It would have been possible for parliament to define disability by reference to symptoms that have a particular cause. For example, it would have been possible to define disability as disturbed behavior that results from a disorder, illness or disease (paragraph 38).

In a similar case, Federal Magistrate Raphael reserved judgment on whether the applicant’s behaviours, manifesting from their disability, constituted a disability for the purposes of the Act. In so doing, the Court tentatively referred to a disability/manifestation dichotomy (Minns v State of NSW [2002] FMCA 60,paragraph 267).

Women With Disabilities Australia (WWDA), thus, recommends that the Act be amended to stipulate that if a disability is regarded as a disability under the Act, then behavioural manifestations of that disability are too. This change is already in Recommendation 9.1.

What is not is that, if the Parliament is concerned about the breadth of this protection, it should add a proviso that is not too narrow. This should be that the applicant must cite a sound body of evidence that, but for the disability, it is unlikely the applicant would have exhibited or exhibited such a high degree of the behaviours.

This ad hoc clause should not prescribe who the authors of this evidence should be. However, it should specify that it is not necessary that sound evidence in not to be interpreted as undisputed evidence. In an age of orthodox and alternative health specialists, and rapidly developing medical knowledge, the Parliament should leave it open who the class of authority will be in the particular circumstances of each case.

Recommendation 4:

That the Productivity Commissioners recommend that Parliament should amend the Disability Discrimination Act 1992 to clarify that substance dependence is a disability for the purposes of the Act and to stipulate that if a disability is a disability under the Act, then behavioural manifestations of it are too.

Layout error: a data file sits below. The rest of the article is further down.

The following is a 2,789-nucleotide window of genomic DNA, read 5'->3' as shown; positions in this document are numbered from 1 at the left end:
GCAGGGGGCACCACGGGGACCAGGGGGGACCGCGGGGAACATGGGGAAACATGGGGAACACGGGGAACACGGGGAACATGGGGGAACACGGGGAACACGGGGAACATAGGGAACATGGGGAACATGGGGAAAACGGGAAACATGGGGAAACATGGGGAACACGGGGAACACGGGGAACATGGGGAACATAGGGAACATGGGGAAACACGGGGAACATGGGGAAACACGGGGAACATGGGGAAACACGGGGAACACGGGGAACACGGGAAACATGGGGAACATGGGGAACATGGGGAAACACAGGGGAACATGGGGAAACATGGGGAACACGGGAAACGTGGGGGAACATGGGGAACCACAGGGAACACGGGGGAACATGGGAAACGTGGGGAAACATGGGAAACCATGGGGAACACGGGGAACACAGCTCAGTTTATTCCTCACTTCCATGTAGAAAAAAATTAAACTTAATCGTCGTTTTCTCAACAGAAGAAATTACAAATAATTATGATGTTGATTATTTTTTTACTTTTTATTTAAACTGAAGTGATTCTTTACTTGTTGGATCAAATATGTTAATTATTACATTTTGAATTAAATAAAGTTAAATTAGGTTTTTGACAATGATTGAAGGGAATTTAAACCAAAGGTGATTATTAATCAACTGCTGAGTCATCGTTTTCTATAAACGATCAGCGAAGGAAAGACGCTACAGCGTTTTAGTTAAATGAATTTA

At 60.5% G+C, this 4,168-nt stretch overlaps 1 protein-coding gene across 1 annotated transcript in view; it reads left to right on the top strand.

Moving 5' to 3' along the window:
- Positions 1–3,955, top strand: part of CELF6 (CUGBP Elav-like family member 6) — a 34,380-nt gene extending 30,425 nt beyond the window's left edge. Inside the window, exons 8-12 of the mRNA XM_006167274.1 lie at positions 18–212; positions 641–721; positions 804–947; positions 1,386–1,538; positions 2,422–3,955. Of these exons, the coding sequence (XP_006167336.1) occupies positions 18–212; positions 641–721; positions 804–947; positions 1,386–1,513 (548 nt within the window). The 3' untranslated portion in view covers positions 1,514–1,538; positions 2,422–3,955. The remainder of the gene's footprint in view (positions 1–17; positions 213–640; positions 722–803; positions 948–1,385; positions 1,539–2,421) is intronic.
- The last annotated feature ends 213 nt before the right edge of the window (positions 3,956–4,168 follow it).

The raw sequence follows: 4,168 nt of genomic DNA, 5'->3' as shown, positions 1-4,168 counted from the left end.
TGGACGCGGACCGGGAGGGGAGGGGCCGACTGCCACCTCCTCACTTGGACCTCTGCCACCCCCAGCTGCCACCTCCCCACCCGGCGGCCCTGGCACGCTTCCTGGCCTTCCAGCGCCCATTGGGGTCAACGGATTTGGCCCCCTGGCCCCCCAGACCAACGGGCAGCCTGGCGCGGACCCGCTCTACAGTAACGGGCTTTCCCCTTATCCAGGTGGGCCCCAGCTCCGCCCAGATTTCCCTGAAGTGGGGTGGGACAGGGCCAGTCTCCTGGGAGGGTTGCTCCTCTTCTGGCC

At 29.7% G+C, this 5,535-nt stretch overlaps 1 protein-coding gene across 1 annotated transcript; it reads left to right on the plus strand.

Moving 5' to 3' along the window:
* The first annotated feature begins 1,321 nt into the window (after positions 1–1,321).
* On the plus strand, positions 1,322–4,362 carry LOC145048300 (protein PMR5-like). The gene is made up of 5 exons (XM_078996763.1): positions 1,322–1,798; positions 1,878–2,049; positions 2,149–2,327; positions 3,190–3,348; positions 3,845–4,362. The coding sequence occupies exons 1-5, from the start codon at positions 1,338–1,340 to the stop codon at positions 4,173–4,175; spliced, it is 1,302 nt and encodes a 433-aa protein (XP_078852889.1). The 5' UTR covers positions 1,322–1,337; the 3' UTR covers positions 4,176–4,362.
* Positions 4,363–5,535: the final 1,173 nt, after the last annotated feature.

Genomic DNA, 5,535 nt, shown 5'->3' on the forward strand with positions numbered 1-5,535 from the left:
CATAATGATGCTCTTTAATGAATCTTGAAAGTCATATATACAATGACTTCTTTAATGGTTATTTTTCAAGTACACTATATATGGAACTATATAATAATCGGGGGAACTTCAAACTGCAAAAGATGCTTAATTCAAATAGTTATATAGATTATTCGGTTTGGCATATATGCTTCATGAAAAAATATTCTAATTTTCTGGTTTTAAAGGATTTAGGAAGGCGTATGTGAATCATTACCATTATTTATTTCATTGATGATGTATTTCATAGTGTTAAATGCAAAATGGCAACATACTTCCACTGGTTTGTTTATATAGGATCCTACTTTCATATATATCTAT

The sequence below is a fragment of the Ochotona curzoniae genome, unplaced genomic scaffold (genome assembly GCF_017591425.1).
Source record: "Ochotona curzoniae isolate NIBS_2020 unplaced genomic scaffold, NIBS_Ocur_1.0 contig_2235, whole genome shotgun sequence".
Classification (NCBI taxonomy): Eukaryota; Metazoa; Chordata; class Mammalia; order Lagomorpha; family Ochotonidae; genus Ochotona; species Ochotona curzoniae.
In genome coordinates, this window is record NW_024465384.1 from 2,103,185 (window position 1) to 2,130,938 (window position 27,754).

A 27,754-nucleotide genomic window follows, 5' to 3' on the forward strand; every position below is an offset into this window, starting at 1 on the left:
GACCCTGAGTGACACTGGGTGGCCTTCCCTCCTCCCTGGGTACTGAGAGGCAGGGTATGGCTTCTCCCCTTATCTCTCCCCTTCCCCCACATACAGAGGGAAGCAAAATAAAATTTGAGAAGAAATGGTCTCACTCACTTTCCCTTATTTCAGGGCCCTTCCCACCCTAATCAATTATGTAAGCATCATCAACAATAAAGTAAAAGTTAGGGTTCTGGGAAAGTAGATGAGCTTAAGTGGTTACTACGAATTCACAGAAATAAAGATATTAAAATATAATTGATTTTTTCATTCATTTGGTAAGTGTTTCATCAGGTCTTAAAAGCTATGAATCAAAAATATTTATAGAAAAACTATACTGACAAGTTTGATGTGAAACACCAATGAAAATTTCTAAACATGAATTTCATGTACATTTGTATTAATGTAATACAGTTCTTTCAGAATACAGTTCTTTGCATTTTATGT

Draft Findings 5.6, 5.7 and 6.2: The people that the Act is failing

Women With Disabilities Australia (WWDA) agrees with Draft Finding 5.6. It reads: The Disability Discrimination Act 1992 appears to have been more effective for people with mobility and sensory impairments than those with a mental illness, intellectual disability, acquired brain injury, multiple chemical sensitivity or chronic fatigue syndrome. It also appears to have been less effective for people with dual or multiple disabilities and those living in institutional accommodation.

Women With Disabilities Australia (WWDA) agrees with Draft Findings 5.7 to the extent that it suggests that people with disabilities who are Indigenous, from non-English speaking backgrounds, and those residing in regional and rural areas are subjected to an array of human rights abuses and ones that significantly reduce their capacity to avail themselves of individual complaints processes.

Women With Disabilities Australia (WWDA) agrees with Draft Findings 6.2 to the extent that it recognises that People with disabilities living in institutional settings face particular barriers to achieving equality before the law. Women With Disabilities Australia (WWDA) also agrees with Findings 6.4 and 6.5 to the extent that they suggest that people with cognitive difficulties are subjected to an array of human rights abuses and ones that significantly reduce their capacity to avail themselves of individual complaints processes.

People who are highly subjected to discrimination are usually the very same people who are most unable to avail themselves of conventional, public remedies.